A multidisciplinary department within the College of Natural and Agricultural Sciences at UC Riverside with both undergraduate and graduate programs in environmental science. We seek to expand knowledge of the physical, chemical, biological and human components of the Earth System, through cutting-edge research, rigorous student training and service to the community. Our department consists of faculty, graduate students, postdocs and research staff working within and across the fields of atmospheric sciences, environmental chemistry & ecotoxicology, hydrologic sciences, and soil & water sciences.
Environmental Sciences encompasses a wide range of disciplines merged together to understand the natural environment. The field includes interactions among the physical, chemical, and biological aspects of the world and human institutions. The Environmental Sciences program is designed to prepare individuals for careers in business, industry, or government; or to pursue graduate studies in environmentally-related science, law, public health, or business.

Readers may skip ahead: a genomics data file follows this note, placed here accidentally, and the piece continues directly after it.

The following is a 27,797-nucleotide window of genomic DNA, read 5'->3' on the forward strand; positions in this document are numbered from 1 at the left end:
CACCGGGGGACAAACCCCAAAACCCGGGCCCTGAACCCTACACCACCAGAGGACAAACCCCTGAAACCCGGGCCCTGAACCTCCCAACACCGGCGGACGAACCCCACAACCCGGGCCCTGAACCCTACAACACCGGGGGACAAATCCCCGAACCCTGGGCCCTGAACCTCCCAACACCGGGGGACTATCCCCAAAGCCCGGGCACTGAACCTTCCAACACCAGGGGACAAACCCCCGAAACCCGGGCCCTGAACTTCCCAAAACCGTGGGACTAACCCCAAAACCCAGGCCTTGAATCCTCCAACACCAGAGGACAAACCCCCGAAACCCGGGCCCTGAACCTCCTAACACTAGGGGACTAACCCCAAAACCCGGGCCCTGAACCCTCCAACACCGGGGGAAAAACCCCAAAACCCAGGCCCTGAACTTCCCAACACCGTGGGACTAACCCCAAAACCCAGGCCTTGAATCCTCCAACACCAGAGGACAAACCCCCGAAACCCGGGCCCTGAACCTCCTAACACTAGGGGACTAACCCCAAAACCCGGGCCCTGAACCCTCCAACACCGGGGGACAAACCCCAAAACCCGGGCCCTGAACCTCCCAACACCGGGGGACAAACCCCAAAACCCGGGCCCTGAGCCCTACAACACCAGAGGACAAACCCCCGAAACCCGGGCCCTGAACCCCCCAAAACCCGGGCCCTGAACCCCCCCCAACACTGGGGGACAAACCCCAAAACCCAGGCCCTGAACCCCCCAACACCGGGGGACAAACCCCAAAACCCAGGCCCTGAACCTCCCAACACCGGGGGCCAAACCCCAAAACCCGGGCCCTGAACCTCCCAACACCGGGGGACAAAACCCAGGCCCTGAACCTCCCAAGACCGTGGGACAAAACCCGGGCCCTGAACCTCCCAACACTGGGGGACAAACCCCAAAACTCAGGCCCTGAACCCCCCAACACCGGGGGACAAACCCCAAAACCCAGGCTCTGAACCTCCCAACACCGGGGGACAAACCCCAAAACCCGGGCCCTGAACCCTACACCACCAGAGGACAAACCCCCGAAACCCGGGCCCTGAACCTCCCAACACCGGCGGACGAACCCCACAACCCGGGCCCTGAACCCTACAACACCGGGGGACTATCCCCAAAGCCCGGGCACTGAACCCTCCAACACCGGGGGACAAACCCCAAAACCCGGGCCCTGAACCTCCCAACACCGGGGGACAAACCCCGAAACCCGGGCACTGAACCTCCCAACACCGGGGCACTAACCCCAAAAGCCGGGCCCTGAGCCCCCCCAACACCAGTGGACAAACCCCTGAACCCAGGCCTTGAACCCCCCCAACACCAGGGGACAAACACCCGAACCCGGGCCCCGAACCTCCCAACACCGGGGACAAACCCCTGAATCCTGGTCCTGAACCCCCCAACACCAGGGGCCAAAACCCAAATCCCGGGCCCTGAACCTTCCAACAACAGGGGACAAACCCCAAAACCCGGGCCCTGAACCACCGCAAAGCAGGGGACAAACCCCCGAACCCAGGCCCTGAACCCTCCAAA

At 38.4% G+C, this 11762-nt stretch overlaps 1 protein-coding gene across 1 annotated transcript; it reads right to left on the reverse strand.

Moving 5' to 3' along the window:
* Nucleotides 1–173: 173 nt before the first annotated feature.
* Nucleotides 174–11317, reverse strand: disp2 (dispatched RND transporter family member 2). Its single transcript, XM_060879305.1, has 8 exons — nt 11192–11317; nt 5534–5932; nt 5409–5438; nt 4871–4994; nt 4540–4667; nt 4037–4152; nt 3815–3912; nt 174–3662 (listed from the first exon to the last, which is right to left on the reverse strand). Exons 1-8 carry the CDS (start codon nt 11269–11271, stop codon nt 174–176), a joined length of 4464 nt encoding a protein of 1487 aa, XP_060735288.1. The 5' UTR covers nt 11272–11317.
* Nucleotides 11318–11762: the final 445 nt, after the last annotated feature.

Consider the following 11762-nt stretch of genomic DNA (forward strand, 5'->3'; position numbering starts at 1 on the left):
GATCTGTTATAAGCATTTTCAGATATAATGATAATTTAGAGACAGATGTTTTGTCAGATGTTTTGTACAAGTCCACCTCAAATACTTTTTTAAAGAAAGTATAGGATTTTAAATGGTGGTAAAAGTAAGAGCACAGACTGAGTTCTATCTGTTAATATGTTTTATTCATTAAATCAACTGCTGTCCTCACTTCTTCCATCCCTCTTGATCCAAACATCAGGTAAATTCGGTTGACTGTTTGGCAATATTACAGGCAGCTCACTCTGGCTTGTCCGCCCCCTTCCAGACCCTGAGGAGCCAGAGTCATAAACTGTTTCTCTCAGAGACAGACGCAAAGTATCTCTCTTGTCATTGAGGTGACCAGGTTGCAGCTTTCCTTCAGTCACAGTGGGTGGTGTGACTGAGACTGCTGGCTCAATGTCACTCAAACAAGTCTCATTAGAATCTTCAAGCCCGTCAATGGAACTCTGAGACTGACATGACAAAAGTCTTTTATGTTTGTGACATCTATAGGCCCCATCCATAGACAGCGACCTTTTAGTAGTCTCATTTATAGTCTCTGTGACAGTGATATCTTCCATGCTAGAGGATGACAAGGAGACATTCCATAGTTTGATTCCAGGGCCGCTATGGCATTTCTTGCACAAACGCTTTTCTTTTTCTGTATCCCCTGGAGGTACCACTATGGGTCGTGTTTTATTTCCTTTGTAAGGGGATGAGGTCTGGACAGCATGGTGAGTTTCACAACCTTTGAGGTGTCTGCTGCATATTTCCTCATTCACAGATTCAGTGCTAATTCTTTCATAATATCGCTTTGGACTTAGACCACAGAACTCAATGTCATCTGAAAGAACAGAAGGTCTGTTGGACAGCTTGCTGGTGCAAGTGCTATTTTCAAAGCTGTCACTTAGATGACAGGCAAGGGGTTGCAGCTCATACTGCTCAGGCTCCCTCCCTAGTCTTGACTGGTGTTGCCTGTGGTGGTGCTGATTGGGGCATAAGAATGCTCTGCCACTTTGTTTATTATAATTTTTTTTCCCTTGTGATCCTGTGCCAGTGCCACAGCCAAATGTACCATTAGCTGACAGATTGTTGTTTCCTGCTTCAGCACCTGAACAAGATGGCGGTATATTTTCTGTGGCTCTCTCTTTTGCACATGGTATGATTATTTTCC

Learn more about the Environmental Sciences degree programs:2460A Geology Building
Riverside, CA 92521 Tel: (951) 827-5116
Fax: (951) 827-4652
CNAS Lower-Division Courses
|ENSC 001||Introduction to Environmental Science: Natural Resources||4 Lecture, 3 hours; discussion, 1 hour. Prerequisite(s): none. An introduction to environmental science, focusing on natural resource description, management, and conservation. Covers ecosystem characteristics and function; material and energy flows; population dynamics and influence of population on the environment; energy resources and conservation; and mineral and soil resources and their management.|
|ENSC 002||Introduction to Environmental Science: Environmental Quality||
4 Lecture, 3 hours; discussion, 1 hour. Prerequisite(s): none. An introduction to environmental science, focusing on the impact of human development and technology on the quality of natural resources and living organisms. Topics include soil, water, and air pollution; water, land, and food resources; wildlife management and species endangerment; toxicology and risk management; and solid and hazardous waste management.
|ENSC 003||Contemporary Issues in the Environmental Sciences||4 Lecture, 3 hours; discussion, 1 hour. Prerequisite(s): none. An issue-oriented approach to understanding the scientific principles behind environmental issues. Case studies of environmental issues appearing in the mass media provide the context for assessing the status of scientific knowledge and its role in human decision making.|